Does the evidence supporting a link between child sexual abuse and homosexuality constitute a reason to treat homosexual relationships differently? If not, what's different about the (unsupported) link between child sexual abuse and incest?

faithlessgod said...

Jesse Reev
e
Your first quote from Wikipedia seems quite independent of your second quote, the argument appears to be a non sequitur, but that is the least of its issues. Still the fact the large majority of sexual abusers of 12 and sub-12 year olds are diagnosed as peadopiles seems hardly surprising.

As for your second quote, it is most likely taken from ... Conservopedia, hardly a reputable nor reliable source of unbiased data. I am guessing that you obtained it from there, since this is the #1 google hit for your quote.

However, maybe you did not and you obtained it from an even less reliable source since, otherwise you mis-quoted the key figure of "6-20" as "620", that is you have exaggerated this by an order of magnitude. A huge error.

But there is more this study was published and funded by the Paul Cameron's Family Research Instiute which, according to a source you like - wikipedia - is designated a hate group by the Southern Poverty Law Center.

As for the the quality of this study, as already noted published by the highly disreputable Paul Cameron (see wikipedia again):
"an empirical study manifesting even one of these six weaknesses would be considered seriously flawed. In combination, the multiple methodological problems evident in the Cameron group's surveys mean that their results cannot even be considered a valid description of the specific group of individuals who returned the survey questionnaire. Because the data are essentially meaningless, it is not surprising that they have been virtually ignored by the scientific community."[http://psychology.ucdavis.edu/rainbow/html/facts_cameron_survey.html]

For you to praise this, which is implied by you using it to support your case here, is at best, incompetence. The alternatives are all worse, that is this is the most charitable analysis of you using such bad "evidence" in support of your case. Lets leave it at that.

Jesse Reeve said...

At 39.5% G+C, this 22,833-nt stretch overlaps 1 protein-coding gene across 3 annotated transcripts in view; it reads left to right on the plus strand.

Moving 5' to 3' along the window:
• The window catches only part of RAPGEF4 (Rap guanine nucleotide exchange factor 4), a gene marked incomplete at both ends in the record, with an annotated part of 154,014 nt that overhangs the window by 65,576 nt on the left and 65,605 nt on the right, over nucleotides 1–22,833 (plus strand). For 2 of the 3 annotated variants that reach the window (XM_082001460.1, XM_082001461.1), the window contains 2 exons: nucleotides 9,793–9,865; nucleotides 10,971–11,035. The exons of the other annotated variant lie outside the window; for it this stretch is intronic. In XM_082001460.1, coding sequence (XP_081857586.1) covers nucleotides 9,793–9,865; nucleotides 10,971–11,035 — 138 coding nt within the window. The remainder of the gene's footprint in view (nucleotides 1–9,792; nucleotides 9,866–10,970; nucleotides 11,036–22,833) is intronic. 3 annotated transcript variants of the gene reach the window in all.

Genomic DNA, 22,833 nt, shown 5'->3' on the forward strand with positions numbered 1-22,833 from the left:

Faithlessgod, thanks for your reply. The quote from Blanchard et al. was a copy/paste from a cite in this article ( http://www.catholicculture.org/culture/library/view.cfm?recnum=6506 ) and I didn't notice the omitted hyphen. I didn't meta-examine the Blanchard et al. study since Wikipedia cited a similar figure for slightly different circumstances: "In U.S. school settings same-sex (female and male) sexual misconduct against students by educators "ranges from 18–28% of reported cases, depending on the study"" ( http://en.wikipedia.org/wiki/Child_sexual_abuse#cite_ref-159 ) but it looks like your linked analysis is correct and Blanchard et al. is junk. Again, thank you for the fact check.

The two cites I provided were intended to establish a correlation between homosexuality and pedophilia, and between pedophilia and child sex abuse-- mirroring the correlation asserted in this post ( http://atheistethicist.blogspot.com/2012/02/legalizing-incestuous-and-polygamous.html ) between incest and child sex abuse. The Wikipedia cite above in this comment makes the connection between homosexuality and child sex abuse directly, though only in "U.S. school settings."

My comment was intended as a reductio of the argument in "Legalizing Incestuous and Polygamous Marriage." Even if there is a correlation between homosexuality and child sex abuse-- and the Wikipedia cite provides at least some evidence for this-- that does not justify an opposition to same-sex marriage. Nor does it justify the notion that discriminating against consenting adult homosexuals will, in some nebulous, ill-defined way, cause homosexual pedophiles to refrain from molesting children. The same arguments apply to consenting incestuous adults.

Same-sex marriage should be extended the same protection under the law, and the same social respect, as heterosexual marriage. I know of no reason, morally speaking, not to give the same legal and social status to incestuous marriage. Such a reason may exist, but I have yet to see it.

Alonzo Fyfe said...

Jesse Reeve

I had a hard time determining the point of your argument. In fact, I had written a complete response before I found an interpretation that made sense.

Please tell me if I still do not understand correctly.

You argument is a reductio ad absurdum. Because the information above is not reason to condemn homosexual relationships, association between incest and child sexual abuse does not qualify as valid objections against incestuous relationships.